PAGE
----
Evolution to 2018
Fast forwarding to this year, are the new crop of digital cinema cameras full frame like the 5D MKII? In a nutshell, no, they aren’t. The differences between a DSLR like the 5D MKII, III or IV and cutting-edge Full Format camera like the RED Monstro VV are huge and go far beyond mere sensor size, but let’s take a look at the differences in sensor sizes for a few of these cameras:
- Canon 5D MKIV Imager Size 36.0mm x 24.0mm
- RED Monstro VV Imager Size 40.9mm x 21.6mm
- Panavision DXL (RED) Imager Size 40.9mm x 21.6mm
- Arri Alexa LF Imager Size 36.7mm x 25.5mm
- Canon C700 FF Imager Size 38.1mm x 20.1mm
- Sony Venice Imager Size 36.0mm x 24.0mm
As you can see, there is little consistency about what is considered Full Frame and Full Format with the Sony Venice being the only true Full Frame Digital Cinema Camera. The rest of the cameras utilize different sized imagers for various reasons, some straightforward (Canon told me that the imager on the C700 FF is a perfect 17:9 aspect ratio because DCI 4K is the same 17:9 aspect ratio), some with more esoteric uses in mind (RED and Panavision seem to favor their imager size based upon many of their users seem to want to shoot anamorphic and the imager is a full 8K imager).
Of course, there are dozens of factors that set all of these cameras apart from a DSLR like the 5D MKIV but it seems that imager size for most of them is their own “secret sauce” that helps to determine the camera’s look, available raster size options and aspect ratio options.
In The Grand Scheme of Things
Space precludes me from going deep into the features and differences between this new crop of Full Format Digital Cinema cameras. In the end, though, I wondered if I’d personally be interested in replacing my now sorely outdated (sarcasm on) S35 imager camera? There are significant differences between Full Frame, Full Format and S35 Imager cameras, largely having to do with field of view and DOF characteristics. Full Frame or Full Format cameras don’t necessarily have superior low-light capability. This is determined partially by pixel pitch, which varies quite a bit from model to model.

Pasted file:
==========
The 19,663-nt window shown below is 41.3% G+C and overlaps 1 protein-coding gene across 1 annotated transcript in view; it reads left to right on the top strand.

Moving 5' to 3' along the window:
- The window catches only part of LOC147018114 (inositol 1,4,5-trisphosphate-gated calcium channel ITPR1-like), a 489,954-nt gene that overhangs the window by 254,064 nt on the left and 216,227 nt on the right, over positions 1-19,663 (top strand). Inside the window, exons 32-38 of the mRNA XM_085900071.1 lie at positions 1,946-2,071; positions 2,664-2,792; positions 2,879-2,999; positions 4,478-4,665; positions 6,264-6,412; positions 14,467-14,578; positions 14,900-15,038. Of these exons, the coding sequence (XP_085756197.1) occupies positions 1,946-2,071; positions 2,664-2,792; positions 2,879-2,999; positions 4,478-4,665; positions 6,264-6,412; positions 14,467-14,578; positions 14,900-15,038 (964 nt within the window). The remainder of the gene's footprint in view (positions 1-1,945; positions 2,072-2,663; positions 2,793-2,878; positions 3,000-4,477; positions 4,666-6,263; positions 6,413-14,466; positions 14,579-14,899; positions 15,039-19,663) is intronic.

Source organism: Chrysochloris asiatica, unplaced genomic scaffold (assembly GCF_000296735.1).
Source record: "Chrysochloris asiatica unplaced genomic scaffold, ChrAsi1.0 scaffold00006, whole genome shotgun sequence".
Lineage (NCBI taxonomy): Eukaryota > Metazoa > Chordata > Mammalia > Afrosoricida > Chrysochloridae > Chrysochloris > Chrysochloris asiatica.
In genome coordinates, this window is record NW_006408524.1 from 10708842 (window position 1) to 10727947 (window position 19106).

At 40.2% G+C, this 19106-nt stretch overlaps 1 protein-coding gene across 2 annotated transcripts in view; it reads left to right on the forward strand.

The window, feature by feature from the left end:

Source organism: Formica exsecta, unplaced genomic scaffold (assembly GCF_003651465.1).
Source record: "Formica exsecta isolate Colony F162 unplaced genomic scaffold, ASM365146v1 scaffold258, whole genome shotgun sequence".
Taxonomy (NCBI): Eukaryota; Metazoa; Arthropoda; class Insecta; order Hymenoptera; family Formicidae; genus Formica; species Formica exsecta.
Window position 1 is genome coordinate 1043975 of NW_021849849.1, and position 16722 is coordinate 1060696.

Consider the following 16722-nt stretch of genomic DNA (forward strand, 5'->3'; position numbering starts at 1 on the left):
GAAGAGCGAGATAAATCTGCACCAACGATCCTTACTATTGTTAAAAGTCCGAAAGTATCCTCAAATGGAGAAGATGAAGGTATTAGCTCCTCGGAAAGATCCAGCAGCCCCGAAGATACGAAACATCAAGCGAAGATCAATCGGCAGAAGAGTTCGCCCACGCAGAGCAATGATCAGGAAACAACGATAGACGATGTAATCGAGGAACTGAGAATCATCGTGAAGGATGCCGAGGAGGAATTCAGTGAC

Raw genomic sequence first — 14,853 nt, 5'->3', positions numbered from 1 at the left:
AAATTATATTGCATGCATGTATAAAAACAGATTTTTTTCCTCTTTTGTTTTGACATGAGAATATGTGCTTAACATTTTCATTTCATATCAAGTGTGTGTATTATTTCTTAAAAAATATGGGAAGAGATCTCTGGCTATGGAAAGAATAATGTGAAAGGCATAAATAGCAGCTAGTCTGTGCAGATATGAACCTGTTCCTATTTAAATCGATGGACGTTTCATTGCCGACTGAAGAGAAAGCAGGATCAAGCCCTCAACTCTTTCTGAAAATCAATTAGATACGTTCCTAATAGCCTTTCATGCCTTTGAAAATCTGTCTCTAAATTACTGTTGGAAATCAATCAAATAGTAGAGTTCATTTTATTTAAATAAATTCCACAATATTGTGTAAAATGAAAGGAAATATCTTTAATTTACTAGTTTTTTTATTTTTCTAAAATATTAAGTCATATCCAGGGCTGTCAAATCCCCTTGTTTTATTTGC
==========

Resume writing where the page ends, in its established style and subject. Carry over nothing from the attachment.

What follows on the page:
Purchasing a FF (let’s just call Full Frame and Full Format ‘FF’ from here on out?) camera includes the very real cost increase that results from your S35 only lenses being relegated to either being used only in sensor crop mode (if you’re going to pay for an FF camera, why would you ever shoot in crop mode?)
FF lenses are larger, heavier and generally more expensive than S35 imager lenses. If you have an investment in S35 only glass, you may lose a significant amount of money selling all of the glass and investing FF versions in the focal lengths you need and use. In the end, is the FF image “better” than the image you would have captured with your S35 imager? For my work, no. For you and your work, the answer is, it probably depends on your situation.
If you mainly concentrate on high-end work for high-end clients where budgets are not as constrained, an FF camera may be just the ticket. It shows that you are using state of the art gear with the highest specifications. For some clients, this is important. For others, not so much. The more seasoned side of me looks at trends over the past few years in camera technology. First, it was the move from SD to HD. Then it was the move to HD and 3D, then the resolution wars from 1080 to 4K, then 5K, 6K and now 8K. There was the minor detour into VR and 360 cameras and content. Think about it, do you see a pattern here?
I don’t blame the camera manufacturers for trying to come up with a constant stream of innovation. Some of it works and sticks, some of it doesn’t. FF, combined with higher resolution imagers is a great reason for many users to update, spending money on expensive new gear. Without a reason to buy new gear, manufacturers would go under.
My advice would be, if you are in the market for a new camera for various reasons, your older camera is getting old as far as formats and technological capability, or other obsolescence issues, sure, I would definitely at least consider a new FF camera (and lenses!). But if you have a 4K or greater resolution S35 camera that is reliable, makes great images for you and your clients, do you need to list it on eBay and rush out to get a new FF camera? My answer would be probably no. All of our client situations are different though; your take may be different than mine.